The dark Maddin gives way to the even darker In Darkness, a Holocaust-set drama from Agnieska Holland, based, oy vey, on a true story, of Jews hidden literally right under the feet of Nazis and Polish collaborators in the sewers of Lvov. It’s a hard film to watch (at one point I say to my seatmate Harlan Jacobson that their living conditions make Anne Frank’s attic hideaway look like the Amsterdam Hilton), but ultimately rather exhilarating, both for its masterful filmmaking and its story. The lighting of the sewers, the city streets, the low-ceilinged rooms, the labor camp, is artful indeed: dark, yes, but compelling. (I recently wrote a line about the lineup at the San Francisco Jewish Film Festival – “The Holocaust, the gift that keeps on giving,” – that I felt I had to change, pre-publication, to the less inflammatory “World War II, the gift that keeps on giving.” But the thought lingers on.) The inevitable end titles about what happened to the protagonists, especially the heroic-in-spite-of-himself Catholic sewer worker who hides the Jews, falls into the truth-is-more-ironic-than-fiction category.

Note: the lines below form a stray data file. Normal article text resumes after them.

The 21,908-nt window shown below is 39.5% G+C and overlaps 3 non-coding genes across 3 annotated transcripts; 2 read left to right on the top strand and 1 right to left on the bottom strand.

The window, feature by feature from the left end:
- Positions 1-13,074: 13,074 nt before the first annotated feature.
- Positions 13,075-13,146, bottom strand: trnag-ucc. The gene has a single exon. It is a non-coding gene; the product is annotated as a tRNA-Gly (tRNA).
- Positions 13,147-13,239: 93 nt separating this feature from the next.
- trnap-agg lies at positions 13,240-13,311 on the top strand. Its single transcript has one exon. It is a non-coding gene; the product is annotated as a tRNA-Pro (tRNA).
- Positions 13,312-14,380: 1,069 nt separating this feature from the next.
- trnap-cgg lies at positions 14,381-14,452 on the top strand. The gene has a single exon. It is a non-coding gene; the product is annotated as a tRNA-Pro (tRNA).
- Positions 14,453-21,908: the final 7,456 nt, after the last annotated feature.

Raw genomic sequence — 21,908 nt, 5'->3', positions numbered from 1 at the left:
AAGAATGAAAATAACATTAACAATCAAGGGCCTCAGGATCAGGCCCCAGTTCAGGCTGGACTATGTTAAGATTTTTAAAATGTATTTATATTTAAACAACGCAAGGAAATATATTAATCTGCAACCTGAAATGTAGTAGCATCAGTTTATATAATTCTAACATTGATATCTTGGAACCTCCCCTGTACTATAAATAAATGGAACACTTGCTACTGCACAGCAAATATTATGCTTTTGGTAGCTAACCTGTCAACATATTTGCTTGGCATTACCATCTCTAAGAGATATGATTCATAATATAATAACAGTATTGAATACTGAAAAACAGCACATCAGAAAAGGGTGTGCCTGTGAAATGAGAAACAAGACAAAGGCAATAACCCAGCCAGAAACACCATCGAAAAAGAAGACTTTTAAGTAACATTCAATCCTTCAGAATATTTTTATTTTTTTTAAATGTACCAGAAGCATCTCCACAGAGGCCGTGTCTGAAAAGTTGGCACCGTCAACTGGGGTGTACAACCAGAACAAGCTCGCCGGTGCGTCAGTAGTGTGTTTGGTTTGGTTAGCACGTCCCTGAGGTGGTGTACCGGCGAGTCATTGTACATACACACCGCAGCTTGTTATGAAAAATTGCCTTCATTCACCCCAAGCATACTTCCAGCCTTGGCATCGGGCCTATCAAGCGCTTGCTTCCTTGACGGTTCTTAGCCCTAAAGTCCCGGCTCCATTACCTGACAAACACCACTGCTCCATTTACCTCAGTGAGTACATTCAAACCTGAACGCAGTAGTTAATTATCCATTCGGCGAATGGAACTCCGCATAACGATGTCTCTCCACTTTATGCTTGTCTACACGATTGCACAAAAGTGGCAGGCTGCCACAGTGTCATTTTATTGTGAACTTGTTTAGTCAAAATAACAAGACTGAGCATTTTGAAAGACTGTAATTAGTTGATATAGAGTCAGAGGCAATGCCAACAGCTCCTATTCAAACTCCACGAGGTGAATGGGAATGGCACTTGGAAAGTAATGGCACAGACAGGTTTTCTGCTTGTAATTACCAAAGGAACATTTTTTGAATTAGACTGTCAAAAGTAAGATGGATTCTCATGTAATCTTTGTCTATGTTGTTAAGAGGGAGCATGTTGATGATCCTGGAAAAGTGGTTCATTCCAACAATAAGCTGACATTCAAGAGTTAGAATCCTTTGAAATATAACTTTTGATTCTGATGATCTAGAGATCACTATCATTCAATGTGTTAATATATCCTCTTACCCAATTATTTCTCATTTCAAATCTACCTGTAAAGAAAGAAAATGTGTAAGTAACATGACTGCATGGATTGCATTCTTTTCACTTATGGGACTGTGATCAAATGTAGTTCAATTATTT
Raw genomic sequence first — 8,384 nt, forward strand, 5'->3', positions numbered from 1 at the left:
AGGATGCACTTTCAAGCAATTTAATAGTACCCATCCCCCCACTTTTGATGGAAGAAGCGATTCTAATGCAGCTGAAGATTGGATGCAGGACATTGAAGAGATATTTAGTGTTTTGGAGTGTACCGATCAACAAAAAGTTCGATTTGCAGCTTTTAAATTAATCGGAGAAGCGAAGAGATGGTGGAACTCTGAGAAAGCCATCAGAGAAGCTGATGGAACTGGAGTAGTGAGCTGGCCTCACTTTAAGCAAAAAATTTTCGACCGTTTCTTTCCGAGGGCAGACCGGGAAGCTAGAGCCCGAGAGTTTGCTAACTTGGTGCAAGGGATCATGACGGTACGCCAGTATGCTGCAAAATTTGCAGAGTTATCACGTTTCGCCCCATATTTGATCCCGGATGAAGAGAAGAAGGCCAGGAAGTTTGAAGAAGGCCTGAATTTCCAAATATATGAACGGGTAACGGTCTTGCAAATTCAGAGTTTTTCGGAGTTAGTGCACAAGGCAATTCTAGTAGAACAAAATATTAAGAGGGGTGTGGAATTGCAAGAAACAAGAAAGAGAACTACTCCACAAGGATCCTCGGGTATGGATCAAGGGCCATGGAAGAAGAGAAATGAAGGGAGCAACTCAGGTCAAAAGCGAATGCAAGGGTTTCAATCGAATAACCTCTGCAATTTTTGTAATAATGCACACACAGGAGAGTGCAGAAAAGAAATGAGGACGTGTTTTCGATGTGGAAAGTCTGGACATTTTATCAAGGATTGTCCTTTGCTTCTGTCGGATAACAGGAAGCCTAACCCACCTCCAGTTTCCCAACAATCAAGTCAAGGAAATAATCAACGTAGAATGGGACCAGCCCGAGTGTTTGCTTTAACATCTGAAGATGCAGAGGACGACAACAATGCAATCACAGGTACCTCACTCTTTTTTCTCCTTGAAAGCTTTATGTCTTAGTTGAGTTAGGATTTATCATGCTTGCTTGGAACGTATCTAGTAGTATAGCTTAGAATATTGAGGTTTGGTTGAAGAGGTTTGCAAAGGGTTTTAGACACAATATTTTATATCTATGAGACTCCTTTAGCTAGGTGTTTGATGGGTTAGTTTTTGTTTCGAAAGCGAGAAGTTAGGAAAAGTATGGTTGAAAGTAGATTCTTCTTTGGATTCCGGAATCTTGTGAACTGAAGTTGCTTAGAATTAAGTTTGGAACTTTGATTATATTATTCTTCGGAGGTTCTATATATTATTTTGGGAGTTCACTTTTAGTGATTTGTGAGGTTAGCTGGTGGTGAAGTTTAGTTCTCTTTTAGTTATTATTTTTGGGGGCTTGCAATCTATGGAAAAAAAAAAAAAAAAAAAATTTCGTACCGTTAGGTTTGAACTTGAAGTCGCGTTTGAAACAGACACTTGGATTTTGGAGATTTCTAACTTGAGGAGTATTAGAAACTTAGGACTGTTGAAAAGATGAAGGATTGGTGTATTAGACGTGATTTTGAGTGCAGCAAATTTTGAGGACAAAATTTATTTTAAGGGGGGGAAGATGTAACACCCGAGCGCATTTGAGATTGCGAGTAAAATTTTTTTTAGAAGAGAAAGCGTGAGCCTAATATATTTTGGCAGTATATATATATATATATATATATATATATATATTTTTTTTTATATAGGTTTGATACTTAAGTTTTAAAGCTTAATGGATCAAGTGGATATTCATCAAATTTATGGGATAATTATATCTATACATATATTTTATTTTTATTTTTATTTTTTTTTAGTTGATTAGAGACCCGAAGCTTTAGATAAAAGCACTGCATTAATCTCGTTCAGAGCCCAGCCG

When we exit the screening room, we’re greeted by hordes of Star Wars characters, in full dress. “These aren’t the droids you’re looking for,” I hear my colleagues mutter. As we descend the endless escalator, we see another endless line of superheroes and Japanese anime characters. I lose my head and pull out the camera (as does everybody else) and snap shots for the 10-year-old nephew at home, including a couple of me posed with Darth Vader and assorted obliging storm troopers.